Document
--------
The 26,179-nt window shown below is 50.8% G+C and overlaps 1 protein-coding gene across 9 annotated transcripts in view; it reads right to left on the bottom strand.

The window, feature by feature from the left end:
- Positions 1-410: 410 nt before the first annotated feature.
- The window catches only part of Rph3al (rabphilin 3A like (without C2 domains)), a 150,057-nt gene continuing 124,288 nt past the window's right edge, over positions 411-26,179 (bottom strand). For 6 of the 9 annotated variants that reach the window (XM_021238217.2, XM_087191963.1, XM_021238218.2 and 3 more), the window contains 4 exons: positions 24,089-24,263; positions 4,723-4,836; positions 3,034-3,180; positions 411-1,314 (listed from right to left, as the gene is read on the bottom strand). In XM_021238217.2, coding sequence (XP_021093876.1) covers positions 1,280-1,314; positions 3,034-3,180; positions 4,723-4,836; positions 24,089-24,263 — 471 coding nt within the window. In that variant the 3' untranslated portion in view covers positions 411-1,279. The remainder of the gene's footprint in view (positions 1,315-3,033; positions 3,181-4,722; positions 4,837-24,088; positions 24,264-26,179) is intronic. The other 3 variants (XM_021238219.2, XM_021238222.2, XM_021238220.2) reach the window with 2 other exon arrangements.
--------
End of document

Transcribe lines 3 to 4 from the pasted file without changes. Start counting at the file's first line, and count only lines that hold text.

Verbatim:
- Positions 1-410: 410 nt before the first annotated feature.
- The window catches only part of Rph3al (rabphilin 3A like (without C2 domains)), a 150,057-nt gene continuing 124,288 nt past the window's right edge, over positions 411-26,179 (bottom strand). For 6 of the 9 annotated variants that reach the window (XM_021238217.2, XM_087191963.1, XM_021238218.2 and 3 more), the window contains 4 exons: positions 24,089-24,263; positions 4,723-4,836; positions 3,034-3,180; positions 411-1,314 (listed from right to left, as the gene is read on the bottom strand). In XM_021238217.2, coding sequence (XP_021093876.1) covers positions 1,280-1,314; positions 3,034-3,180; positions 4,723-4,836; positions 24,089-24,263 — 471 coding nt within the window. In that variant the 3' untranslated portion in view covers positions 411-1,279. The remainder of the gene's footprint in view (positions 1,315-3,033; positions 3,181-4,722; positions 4,837-24,088; positions 24,264-26,179) is intronic. The other 3 variants (XM_021238219.2, XM_021238222.2, XM_021238220.2) reach the window with 2 other exon arrangements.